With a misguided self-righteous sense of vengeance and aiming to deliver punishment, Connor sank his father Angel to the bottom of the ocean. Afterwards, he pretended to be desperate and distraught while doing all his might to destroy evidence in order to cover his tracks.
When Angel’s friends finally found him, he said to his unremorseful son, “There is a difference between wishing vengeance on someone and taking it. So now the question becomes: What do you deserve?” He continued by saying that what Connor did to him was unbelievable; however, while he was bound, stuck and starving at the bottom of the ocean, “I did get time to think, about us, about the world. Nothing in the world is the way it ought to be. It’s harsh, and cruel. But that’s why there is us – champions. Doesn’t matter where we come from, what we’ve done or suffered or even if we make a difference. We live as though the world were as it should be. To show it what it can be. You are not a part of it yet. I hope you will be.”
With these words, he gave hope to the Connors. And that’s all of us at one time or another. He urged us to rise above what we are naturally inclined to do when we felt we were injured by others.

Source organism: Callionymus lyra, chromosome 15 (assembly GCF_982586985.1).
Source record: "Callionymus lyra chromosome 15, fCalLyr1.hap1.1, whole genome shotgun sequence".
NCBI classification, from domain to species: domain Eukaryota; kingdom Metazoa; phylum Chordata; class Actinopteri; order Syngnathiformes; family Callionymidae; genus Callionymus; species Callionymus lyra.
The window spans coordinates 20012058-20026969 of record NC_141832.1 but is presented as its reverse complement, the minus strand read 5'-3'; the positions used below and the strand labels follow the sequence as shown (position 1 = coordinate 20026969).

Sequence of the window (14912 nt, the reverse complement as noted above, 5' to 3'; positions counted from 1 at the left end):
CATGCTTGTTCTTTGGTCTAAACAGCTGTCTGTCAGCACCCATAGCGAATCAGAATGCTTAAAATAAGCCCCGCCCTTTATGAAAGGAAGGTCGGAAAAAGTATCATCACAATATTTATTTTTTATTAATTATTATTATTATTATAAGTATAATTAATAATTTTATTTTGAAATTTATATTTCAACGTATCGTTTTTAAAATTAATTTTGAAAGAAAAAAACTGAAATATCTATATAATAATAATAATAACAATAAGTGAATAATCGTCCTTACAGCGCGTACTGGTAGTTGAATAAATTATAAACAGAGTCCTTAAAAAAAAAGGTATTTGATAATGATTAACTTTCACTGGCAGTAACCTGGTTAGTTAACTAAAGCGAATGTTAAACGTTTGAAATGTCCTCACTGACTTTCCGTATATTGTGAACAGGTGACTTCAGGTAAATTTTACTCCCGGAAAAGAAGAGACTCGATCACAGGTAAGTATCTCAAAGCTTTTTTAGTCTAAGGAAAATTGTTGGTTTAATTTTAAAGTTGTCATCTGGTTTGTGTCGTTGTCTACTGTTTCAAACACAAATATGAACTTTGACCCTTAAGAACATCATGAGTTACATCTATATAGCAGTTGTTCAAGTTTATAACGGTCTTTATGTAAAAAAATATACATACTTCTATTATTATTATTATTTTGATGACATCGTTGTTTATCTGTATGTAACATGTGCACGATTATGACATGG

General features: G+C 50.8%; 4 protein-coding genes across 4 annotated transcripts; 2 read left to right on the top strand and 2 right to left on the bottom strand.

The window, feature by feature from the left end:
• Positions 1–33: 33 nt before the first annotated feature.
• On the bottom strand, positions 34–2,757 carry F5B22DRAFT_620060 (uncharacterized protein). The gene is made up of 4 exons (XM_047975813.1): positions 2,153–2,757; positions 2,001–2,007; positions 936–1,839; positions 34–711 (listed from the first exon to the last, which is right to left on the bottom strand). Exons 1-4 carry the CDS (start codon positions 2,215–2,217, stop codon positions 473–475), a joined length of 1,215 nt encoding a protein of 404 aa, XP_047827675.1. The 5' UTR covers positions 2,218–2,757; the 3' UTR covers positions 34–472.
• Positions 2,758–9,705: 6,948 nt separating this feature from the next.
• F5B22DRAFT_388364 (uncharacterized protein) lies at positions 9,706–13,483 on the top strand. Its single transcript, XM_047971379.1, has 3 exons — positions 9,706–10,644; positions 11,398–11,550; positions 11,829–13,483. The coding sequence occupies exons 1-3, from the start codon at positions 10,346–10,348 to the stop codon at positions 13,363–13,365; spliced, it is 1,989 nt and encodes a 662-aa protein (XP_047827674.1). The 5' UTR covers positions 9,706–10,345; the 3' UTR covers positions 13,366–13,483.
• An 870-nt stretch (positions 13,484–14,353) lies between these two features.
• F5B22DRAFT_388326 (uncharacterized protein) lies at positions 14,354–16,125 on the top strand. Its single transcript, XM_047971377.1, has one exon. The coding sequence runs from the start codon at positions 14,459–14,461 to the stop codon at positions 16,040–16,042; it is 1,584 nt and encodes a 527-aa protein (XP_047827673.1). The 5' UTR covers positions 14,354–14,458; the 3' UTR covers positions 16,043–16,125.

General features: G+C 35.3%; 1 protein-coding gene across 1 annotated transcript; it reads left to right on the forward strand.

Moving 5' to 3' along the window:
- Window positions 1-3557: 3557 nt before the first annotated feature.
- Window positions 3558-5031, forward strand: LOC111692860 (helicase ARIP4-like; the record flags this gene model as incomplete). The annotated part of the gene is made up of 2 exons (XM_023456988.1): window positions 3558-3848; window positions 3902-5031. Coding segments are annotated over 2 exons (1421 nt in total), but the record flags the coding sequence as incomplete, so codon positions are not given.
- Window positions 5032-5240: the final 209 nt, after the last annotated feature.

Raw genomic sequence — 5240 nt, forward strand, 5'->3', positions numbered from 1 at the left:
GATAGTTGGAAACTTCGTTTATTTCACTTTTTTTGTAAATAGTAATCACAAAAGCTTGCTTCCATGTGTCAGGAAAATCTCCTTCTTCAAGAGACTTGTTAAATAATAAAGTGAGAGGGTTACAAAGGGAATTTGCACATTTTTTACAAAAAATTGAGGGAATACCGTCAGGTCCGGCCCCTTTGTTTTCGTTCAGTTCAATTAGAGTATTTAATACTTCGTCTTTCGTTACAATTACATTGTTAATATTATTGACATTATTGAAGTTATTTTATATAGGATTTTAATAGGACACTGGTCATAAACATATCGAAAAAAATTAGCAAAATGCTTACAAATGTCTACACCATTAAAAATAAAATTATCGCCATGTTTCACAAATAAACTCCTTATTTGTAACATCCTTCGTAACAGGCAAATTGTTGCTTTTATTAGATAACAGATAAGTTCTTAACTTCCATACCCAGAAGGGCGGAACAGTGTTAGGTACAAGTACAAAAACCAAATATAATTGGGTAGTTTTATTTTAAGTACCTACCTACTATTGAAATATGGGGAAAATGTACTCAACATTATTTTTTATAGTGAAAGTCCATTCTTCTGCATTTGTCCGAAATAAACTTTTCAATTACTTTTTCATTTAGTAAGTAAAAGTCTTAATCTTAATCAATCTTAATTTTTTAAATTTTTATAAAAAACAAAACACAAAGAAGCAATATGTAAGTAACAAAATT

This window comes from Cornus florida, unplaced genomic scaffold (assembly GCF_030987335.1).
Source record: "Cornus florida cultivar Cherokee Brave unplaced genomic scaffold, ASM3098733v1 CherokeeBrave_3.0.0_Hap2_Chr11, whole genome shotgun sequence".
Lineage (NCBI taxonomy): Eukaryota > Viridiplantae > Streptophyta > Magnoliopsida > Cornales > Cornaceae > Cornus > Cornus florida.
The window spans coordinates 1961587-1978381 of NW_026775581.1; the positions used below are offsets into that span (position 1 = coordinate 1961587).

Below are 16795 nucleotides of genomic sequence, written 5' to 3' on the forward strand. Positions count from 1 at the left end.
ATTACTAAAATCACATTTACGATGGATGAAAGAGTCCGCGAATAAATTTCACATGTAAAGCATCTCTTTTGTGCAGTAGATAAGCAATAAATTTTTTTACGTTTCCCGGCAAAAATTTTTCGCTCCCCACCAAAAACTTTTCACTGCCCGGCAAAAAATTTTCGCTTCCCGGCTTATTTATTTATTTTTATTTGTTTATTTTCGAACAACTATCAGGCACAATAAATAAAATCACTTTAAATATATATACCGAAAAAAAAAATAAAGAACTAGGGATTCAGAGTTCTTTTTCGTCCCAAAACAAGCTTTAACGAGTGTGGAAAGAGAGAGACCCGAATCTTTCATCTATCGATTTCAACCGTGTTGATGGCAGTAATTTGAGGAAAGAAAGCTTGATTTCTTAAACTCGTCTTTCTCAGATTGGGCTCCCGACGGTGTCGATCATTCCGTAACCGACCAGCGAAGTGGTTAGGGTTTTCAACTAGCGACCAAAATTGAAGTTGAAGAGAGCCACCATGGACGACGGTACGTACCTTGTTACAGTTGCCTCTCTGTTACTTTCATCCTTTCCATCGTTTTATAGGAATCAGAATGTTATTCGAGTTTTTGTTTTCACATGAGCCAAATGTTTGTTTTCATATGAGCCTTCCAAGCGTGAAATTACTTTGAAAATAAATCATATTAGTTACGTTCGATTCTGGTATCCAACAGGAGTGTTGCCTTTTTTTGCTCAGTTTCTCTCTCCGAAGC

“You are responsible for my misery”, a patient of mine yelled at his parents during an outburst in a therapy session.
Some people believe others are to blame for their unhappiness: their parents, their children, their spouses, their friends, their students, their professors, their colleagues, their bosses, their employees, the list goes on.
In response, I repeat those words of Angel’s, as with all the other times when encountering such mis-directed blames, with the hope that he would rise above his “natural” and yet “unhealthy” unexamined self. In this particular case, I failed miserably. He insisted that his parents were “against” him. Like Connor in Joss Whedon’s brilliant creation, he refused to look within.
As a challenge, he demanded to know how I wanted him to behave in the world.
I couldn’t help but repeat the words of Graham Greene’s in Ways of Escape, in which he described Sir Herbert Read, “…(he) could come into a room full of people and you wouldn’t notice his coming – you noticed only that the whole atmosphere of a discussion had quietly altered, that even the relations of one guest with another had changed. No one any longer would be talking for effect, and when you looked around for an explanation there he was – complete honesty born of complete experience had entered the room and unobtrusively taken a chair.”
Sadly, those words had no desired effect on the said patient.
One can only hope that one day he would rise above “Conner-ness” and become like Herbert Read.
Full of Sir Reads, the world, as Angel had envisioned, may just become “what it can be.”
*reference: Joss Whedon’s Angel, Season 4, Episode One, Deep Down
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